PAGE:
The true cost of rewards
Reward schemes sound great on paper: you can earn a 'gift'
simply by spending money on your credit card. But the truth is
these schemes can change without notice and can sometimes cost you
more than the reward is worth.
How reward schemes work
Cards with a reward scheme give you points for every dollar you
spend on your card. Afterwards, you can redeem your reward points
for goods or airline flights. These cards tend to have higher interest rates and fees.
Frequent flyer, loyalty and reward programs are great if you use
your card a lot - but only if you pay the balance off in full
within the interest-free period.
If you carry over a significant balance on your account from
month to month, you'll lose more in interest charges and higher
fees than you gain in rewards. If this sounds like you, switch to a
basic card with a lower interest rate. Find out more about credit card balance
You should try to keep up with any changes to the terms and
conditions of your reward scheme as they can change without notice,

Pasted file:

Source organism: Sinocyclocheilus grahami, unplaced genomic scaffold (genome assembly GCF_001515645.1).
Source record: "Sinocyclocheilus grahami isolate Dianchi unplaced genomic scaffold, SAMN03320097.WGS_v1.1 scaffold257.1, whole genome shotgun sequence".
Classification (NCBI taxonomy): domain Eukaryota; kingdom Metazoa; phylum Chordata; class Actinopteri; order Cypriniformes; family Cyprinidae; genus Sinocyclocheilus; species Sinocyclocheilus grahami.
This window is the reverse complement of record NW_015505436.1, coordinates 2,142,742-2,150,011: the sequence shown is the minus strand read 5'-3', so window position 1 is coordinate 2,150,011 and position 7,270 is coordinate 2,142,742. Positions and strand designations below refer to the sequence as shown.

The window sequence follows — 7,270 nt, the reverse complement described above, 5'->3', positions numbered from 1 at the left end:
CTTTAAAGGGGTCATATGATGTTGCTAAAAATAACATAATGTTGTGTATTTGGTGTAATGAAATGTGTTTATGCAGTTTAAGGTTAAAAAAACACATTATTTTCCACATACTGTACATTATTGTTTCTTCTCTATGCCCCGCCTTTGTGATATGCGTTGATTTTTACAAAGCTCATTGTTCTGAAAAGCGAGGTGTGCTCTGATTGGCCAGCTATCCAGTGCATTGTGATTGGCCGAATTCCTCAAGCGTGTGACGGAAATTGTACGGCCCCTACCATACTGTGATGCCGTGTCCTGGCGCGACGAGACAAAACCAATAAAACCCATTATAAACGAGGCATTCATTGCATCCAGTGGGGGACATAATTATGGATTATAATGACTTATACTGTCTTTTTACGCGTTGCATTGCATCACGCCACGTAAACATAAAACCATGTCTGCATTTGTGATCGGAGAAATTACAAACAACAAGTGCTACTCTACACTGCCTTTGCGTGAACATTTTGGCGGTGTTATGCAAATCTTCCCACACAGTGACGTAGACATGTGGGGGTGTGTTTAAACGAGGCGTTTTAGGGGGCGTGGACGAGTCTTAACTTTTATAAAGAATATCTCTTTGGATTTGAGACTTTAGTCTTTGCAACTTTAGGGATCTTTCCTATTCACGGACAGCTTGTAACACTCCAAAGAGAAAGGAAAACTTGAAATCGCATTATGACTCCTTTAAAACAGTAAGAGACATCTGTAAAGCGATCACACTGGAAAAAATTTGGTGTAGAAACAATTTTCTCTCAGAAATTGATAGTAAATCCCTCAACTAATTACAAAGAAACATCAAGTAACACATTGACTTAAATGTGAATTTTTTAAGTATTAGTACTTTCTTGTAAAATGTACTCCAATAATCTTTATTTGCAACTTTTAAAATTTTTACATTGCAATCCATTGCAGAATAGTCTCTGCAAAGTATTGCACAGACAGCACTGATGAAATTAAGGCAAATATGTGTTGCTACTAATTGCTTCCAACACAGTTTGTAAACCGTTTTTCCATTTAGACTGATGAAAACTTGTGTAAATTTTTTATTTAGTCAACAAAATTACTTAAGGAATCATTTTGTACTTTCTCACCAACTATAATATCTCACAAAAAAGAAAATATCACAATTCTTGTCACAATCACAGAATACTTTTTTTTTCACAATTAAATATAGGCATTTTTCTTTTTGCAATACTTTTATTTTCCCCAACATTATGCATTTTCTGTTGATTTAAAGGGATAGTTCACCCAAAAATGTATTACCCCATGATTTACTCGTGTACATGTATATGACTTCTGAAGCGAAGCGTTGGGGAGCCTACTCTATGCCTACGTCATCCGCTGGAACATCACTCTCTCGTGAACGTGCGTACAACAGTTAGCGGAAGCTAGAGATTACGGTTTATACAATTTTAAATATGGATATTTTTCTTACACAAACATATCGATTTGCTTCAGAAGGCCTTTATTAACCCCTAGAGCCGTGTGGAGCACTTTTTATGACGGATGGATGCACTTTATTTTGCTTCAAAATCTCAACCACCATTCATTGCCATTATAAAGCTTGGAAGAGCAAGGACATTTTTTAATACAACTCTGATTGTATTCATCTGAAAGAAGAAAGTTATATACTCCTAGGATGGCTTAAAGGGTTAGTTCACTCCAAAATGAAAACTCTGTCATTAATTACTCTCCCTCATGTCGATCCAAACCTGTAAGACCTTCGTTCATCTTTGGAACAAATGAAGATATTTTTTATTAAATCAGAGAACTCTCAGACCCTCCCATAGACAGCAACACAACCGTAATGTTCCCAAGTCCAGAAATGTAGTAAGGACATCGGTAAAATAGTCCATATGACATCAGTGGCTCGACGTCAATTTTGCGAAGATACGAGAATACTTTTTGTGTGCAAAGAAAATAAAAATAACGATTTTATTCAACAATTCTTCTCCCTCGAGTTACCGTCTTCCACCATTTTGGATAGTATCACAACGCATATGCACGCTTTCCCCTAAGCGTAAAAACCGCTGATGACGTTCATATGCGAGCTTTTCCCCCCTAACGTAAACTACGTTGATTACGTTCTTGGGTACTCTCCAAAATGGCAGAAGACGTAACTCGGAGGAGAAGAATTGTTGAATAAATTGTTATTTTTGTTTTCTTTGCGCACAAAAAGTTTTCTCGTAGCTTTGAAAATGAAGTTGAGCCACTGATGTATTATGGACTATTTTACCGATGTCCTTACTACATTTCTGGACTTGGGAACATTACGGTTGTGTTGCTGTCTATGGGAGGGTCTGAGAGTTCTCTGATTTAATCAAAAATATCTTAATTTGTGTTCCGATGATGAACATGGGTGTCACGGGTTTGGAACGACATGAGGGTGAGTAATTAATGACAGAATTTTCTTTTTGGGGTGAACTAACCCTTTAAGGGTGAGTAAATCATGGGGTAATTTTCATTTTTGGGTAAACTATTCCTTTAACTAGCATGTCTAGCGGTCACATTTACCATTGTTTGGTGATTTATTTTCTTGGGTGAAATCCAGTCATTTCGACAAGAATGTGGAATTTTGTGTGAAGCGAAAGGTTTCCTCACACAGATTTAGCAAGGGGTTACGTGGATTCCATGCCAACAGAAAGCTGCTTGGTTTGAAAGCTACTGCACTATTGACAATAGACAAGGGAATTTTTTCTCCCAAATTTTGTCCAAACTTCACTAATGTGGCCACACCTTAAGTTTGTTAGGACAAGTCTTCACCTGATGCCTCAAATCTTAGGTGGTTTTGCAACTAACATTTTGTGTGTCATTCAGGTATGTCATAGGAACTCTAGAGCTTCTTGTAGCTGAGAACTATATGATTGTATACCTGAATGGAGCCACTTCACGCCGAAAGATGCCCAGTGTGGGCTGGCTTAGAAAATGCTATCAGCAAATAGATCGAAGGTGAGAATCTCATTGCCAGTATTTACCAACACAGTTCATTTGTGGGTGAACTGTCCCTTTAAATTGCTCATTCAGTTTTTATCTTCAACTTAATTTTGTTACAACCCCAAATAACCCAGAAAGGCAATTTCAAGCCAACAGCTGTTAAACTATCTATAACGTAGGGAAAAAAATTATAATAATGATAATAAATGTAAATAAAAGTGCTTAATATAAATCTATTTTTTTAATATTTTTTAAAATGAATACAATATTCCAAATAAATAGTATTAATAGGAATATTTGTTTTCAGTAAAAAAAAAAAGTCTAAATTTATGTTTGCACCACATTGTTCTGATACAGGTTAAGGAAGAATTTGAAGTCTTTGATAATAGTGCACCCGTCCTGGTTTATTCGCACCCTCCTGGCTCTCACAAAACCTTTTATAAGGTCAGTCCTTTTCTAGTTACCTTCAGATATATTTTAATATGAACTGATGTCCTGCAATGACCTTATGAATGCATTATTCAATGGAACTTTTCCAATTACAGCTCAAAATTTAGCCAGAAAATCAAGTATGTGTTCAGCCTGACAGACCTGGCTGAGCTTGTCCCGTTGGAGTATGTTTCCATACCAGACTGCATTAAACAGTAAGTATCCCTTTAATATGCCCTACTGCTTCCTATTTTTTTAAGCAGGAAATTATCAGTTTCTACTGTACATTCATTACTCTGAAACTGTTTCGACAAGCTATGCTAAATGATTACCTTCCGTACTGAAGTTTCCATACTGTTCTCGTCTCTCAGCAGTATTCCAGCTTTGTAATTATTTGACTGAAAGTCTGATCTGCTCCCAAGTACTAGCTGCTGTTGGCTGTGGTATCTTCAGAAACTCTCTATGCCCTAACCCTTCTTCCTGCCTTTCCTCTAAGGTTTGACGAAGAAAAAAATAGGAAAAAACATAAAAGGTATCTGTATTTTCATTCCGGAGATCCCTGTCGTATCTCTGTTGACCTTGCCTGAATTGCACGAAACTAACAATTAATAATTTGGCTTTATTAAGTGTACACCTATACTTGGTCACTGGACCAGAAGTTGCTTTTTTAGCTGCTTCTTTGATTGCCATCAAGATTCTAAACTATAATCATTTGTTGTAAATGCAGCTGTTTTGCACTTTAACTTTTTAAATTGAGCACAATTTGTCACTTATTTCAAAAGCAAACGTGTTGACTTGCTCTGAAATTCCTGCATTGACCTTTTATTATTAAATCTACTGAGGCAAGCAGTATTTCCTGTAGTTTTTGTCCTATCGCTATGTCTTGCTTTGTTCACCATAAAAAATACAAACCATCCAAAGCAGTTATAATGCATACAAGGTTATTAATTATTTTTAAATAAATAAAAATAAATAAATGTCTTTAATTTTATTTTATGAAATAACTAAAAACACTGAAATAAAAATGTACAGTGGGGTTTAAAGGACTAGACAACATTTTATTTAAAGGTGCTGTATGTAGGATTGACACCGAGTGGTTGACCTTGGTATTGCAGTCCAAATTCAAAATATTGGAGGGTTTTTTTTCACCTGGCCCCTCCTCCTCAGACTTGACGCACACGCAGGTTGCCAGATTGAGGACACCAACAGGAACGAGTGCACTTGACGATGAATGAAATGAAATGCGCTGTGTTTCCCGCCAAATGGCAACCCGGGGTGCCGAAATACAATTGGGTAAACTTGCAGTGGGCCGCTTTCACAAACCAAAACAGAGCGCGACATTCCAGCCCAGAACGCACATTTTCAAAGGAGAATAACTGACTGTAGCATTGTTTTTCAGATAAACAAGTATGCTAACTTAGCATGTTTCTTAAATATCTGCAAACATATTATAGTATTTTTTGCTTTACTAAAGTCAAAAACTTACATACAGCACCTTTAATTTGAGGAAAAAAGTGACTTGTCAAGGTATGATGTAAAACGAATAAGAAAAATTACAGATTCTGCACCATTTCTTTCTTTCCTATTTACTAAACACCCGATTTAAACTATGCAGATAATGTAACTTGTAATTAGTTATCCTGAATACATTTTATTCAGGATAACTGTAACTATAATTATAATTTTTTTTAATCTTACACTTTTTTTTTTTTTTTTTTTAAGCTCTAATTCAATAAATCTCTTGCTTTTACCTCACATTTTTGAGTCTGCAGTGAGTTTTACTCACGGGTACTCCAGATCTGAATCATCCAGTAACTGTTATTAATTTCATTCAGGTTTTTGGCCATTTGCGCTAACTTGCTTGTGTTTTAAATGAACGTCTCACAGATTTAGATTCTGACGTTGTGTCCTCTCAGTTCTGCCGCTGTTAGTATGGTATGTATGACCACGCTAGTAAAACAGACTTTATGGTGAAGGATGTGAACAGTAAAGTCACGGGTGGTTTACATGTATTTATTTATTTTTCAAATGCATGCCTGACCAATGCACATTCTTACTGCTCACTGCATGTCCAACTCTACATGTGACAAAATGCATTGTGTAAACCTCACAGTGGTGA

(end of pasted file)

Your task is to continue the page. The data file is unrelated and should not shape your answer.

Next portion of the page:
potentially leaving you with fewer rewards for the same cost.
Airline rewards travel
Some airlines offer their frequent flyers the ability to opt-in
to a prepaid travel money card linked to their frequent flyer
These cards can be a convenient way of keeping your travel money
in one place and earning frequent flyer points, but make sure you
understand all the costs involved and don't end up spending more on
your holiday than you planned. Find out more about prepaid travel
Should you sign up for a
When looking at rewards schemes, ask yourself:
- Will you use your card enough to qualify for the rewards?
- Will you have to make extra purchases you don't need, to earn
- Will the program discourage you from shopping around for the
best priced goods and services?
- Will you be charged a fee to redeem reward points?
- Will you have to redeem reward points within a certain
Case study: Sally calculates the cost of her reward
Sally is wondering whether
she should join a rewards program offered by her credit card
company. She will earn one reward point for every dollar she spends
and can redeem her points for flights, gift cards, movie tickets
and other goods.
Sally decides to work out how much she has to spend to earn
rewards. For example, to earn two adult movie tickets, she has to
spend $4300. These tickets would only cost her $35 if she bought
them at the movies. Since Sally doesn't use her credit card very
often, she decides it is not worth joining the rewards program. It
would take her a long time to earn the reward points and she would
end up spending way more than the reward was worth.
Don't be taken in by the promise of a
'free' reward. You are paying for it with higher interest rates and
Last updated: 08 Mar 2018